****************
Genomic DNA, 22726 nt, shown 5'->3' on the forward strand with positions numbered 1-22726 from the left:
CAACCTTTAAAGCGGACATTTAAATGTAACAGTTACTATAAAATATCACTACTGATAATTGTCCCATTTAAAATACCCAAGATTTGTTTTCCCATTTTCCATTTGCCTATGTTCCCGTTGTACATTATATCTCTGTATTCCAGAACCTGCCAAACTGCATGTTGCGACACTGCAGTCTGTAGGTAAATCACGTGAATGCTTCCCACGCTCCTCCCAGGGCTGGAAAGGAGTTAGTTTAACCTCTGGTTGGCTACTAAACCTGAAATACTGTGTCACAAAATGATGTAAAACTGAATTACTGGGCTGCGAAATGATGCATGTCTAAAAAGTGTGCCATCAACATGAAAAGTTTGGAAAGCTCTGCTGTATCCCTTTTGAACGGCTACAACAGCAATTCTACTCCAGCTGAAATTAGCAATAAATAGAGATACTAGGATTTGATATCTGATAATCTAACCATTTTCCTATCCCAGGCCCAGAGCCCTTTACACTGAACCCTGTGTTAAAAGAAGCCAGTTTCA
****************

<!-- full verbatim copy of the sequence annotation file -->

Genomic DNA, 22726 nt, shown 5'->3' on the forward strand with positions numbered 1-22726 from the left:
CAACCTTTAAAGCGGACATTTAAATGTAACAGTTACTATAAAATATCACTACTGATAATTGTCCCATTTAAAATACCCAAGATTTGTTTTCCCATTTTCCATTTGCCTATGTTCCCGTTGTACATTATATCTCTGTATTCCAGAACCTGCCAAACTGCATGTTGCGACACTGCAGTCTGTAGGTAAATCACGTGAATGCTTCCCACGCTCCTCCCAGGGCTGGAAAGGAGTTAGTTTAACCTCTGGTTGGCTACTAAACCTGAAATACTGTGTCACAAAATGATGTAAAACTGAATTACTGGGCTGCGAAATGATGCATGTCTAAAAAGTGTGCCATCAACATGAAAAGTTTGGAAAGCTCTGCTGTATCCCTTTTGAACGGCTACAACAGCAATTCTACTCCAGCTGAAATTAGCAATAAATAGAGATACTAGGATTTGATATCTGATAATCTAACCATTTTCCTATCCCAGGCCCAGAGCCCTTTACACTGAACCCTGTGTTAAAAGAAGCCAGTTTCA